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The board of the Southern Illinois University System has scheduled a special meeting of its Executive Committee for Friday.

The agenda states that the committee will meet in closed session, followed by an open session. The agenda for the open meeting includes only two items: "administrative leave of president" and "appointment of acting president."

Randy Dunn, the president, is listed in the document as among those who would receive the agenda. He told the Chicago Tribune that he had no plans for a leave, saying that the meeting “was not called in consultation with me or with my knowledge ahead of time.” He added that he would be "talking to my representation and seeing what I can find out."

Dunn has faced several controversies while leading the system, but support for him has deteriorated since an email he wrote to senior administrators was revealed to be urging them to help him “shut up the bitchers from Carbondale.”

The tensions with Carbondale, the larger of the two main campuses in the SIU system, come from a plan by Dunn and others to shift more than $5 million from its annual state appropriation to the smaller but growing Edwardsville campus.

Dunn's email was revealed last month by Kathleen Chwalisz, a professor of psychology at Carbondale who is co-chair of the Faculty Senate Budget Committee. She obtained the email through an open-records request and published it in an essay in The Southern Illinoisan, a local newspaper.

The essay argues that the budget proposal would be damaging to the campus and is based on "a lie" that Dunn has pushed about the historic split between funds for the two campuses. Supporters of Carbondale note that all of public higher education has been facing tight budgets for years now, but have asked why their campus should be hurt to help Edwardsville.

Even among those open to some budget adjustments, many said that the language in Dunn's email showed a lack of respect for faculty concerns at Carbondale.

"Randy Dunn’s email reveals his contempt for the Carbondale campus and community, as he denigrates us for questioning the rationale, process and timing of the proposed reallocation move," wrote Chwalisz.

Some legislators called for Dunn's resignation. On the floor of the State House of Representatives, one lawmaker, noting the mascot of SIU Carbondale, said of Dunn, “On behalf of all Salukis, you go to hell, sir.”

Some faculty members have been settling T-shirts on Etsy (above) for those who wish to boast of being "Carbondale bitchers."

Dunn published a response in the newspaper taking issue with Chwalisz's budget analysis, but he apologized for insulting the faculty.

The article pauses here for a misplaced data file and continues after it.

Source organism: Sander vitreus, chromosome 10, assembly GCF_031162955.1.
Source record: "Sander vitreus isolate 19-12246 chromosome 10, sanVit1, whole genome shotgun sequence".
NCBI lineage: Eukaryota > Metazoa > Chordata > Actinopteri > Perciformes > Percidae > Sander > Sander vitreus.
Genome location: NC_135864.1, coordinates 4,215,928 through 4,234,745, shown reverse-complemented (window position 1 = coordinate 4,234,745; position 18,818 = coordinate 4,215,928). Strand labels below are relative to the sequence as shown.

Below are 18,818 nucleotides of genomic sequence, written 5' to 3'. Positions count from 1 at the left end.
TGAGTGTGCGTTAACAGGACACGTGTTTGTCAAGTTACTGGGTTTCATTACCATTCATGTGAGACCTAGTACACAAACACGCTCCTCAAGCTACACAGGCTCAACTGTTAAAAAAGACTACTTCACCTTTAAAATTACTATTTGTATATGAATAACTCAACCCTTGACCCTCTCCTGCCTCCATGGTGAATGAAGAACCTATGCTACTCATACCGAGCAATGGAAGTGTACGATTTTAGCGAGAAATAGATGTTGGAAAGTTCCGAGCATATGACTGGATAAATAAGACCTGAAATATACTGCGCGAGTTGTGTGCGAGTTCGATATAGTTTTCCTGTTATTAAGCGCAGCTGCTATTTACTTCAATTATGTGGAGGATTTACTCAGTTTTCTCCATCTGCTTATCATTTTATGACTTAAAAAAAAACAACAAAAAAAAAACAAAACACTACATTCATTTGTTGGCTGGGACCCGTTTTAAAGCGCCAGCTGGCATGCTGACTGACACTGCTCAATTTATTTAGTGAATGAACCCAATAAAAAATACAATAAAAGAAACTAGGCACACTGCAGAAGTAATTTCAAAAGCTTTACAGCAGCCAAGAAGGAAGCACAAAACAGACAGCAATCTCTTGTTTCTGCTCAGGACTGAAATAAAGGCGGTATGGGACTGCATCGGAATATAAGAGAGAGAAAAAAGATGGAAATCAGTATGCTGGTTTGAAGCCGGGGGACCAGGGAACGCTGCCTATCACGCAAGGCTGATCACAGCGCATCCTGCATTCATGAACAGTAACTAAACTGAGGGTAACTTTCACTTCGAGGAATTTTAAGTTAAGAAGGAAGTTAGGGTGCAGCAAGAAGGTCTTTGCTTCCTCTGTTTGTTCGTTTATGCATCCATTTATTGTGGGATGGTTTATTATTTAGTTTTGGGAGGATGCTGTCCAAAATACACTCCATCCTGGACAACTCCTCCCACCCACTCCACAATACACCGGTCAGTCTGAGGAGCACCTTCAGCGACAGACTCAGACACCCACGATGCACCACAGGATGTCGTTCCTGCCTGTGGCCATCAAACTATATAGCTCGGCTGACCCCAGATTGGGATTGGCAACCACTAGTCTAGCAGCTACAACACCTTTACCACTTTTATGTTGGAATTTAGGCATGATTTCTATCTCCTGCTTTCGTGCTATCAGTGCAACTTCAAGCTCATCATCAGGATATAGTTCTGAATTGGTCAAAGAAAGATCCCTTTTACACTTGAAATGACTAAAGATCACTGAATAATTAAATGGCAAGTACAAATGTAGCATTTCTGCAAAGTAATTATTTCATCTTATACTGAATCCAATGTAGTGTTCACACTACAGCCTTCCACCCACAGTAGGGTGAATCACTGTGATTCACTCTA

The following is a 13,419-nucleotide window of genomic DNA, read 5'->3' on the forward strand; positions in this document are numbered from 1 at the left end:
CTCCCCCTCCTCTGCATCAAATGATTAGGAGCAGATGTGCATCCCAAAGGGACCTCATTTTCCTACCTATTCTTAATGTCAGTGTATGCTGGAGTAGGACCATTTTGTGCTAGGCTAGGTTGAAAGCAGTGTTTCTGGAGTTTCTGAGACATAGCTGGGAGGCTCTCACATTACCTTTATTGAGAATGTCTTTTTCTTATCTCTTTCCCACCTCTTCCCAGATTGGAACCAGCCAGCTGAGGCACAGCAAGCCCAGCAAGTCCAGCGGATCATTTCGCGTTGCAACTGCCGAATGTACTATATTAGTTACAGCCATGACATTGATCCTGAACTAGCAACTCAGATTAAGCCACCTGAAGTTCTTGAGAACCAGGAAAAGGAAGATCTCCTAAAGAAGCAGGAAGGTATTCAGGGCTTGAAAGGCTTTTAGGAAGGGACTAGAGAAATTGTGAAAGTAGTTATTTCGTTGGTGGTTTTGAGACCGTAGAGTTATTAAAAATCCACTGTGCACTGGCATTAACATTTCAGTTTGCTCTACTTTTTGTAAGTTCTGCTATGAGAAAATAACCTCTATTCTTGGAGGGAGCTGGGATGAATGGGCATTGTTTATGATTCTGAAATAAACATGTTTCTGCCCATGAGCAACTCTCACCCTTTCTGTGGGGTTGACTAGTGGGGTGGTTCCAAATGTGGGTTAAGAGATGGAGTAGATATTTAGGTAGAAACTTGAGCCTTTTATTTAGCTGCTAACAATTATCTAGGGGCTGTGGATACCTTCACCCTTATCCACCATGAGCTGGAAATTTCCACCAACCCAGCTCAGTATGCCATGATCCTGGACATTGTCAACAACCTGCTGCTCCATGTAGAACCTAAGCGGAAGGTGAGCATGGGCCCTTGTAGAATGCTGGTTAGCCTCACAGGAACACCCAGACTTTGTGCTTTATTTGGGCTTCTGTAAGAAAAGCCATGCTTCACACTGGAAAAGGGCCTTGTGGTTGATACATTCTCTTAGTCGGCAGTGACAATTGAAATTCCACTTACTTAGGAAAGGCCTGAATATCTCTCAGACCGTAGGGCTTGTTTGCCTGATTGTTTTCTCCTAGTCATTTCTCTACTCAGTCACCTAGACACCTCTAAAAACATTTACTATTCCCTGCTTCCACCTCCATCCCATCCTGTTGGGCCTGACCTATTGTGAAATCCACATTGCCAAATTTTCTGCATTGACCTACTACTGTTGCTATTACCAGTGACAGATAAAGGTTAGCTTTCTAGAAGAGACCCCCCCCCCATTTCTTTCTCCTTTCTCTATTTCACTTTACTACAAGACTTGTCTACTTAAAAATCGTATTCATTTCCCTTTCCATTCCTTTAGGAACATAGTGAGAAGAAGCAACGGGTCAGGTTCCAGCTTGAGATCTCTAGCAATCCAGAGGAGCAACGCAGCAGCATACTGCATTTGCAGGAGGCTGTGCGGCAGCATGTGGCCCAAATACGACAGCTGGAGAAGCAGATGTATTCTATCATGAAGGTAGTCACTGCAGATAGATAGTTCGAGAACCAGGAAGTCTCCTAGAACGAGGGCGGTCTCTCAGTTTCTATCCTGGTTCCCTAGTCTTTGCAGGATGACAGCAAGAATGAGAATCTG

"I want to take an opportunity to address what was a mistake on my part in referring to individuals in the Carbondale area who have questioned, as it is their right to do, this process regarding campus budget reallocations with a less than complementary [sic] term," he wrote. "I was wrong to characterize them in that way. Many are friends and colleagues and to them, I apologize for how I characterized those who reflexively refused to discuss the issue or engage in a dialogue about it."

Many Carbondale faculty members had doubts about Dunn prior to the most recent controversy.

In January, many faculty members and others criticized Dunn for his approval of an arrangement under which the new chancellor at Carbondale, Carlo Montemagno, was told that he could hire his daughter and son-in-law for university jobs. Many colleges help find positions for spouses of faculty members and administrators. Such "dual-career hires" are important for recruiting, experts say. But hiring children is not common. While Carbondale hired the son-in-law for an existing opening, the daughter was hired into a position created for her. Some of the anger over the hiring of a chancellor's relatives related to ongoing deep budget cuts at the university.

In an interview in January, Dunn said that he "wrestled" with the decision to enable this "atypical" request for the chancellor, and that he was aware of the optics of such hires amid funding woes. “I’m not trying to wash my hands of it, because I was part and parcel of this discussion,” Dunn said. “I gave it consideration, and ultimately decided I was comfortable enough with it.”

The first controversy of Dunn's tenure concerned his hiring as president -- Southern Illinois hired him in 2014 as he was seven months into the presidency of Youngstown State University.

While there is no consensus on what a minimum time is that a president should stay in a position before considering jobs elsewhere, seven months is almost universally seen as inadequate.

Defenders of Dunn's move noted that he is a native of Illinois, taught at SIU early in his career and had served as the state schools superintendent. Critics said that the costs of presidential searches, and the time spent by a new president learning the issues and meeting constituents, made his departure after such a short tenure unprofessional.

"After seven months, you would think you owe the institution the commitment you made when you accepted the position,” a search consultant told Inside Higher Ed at the time.

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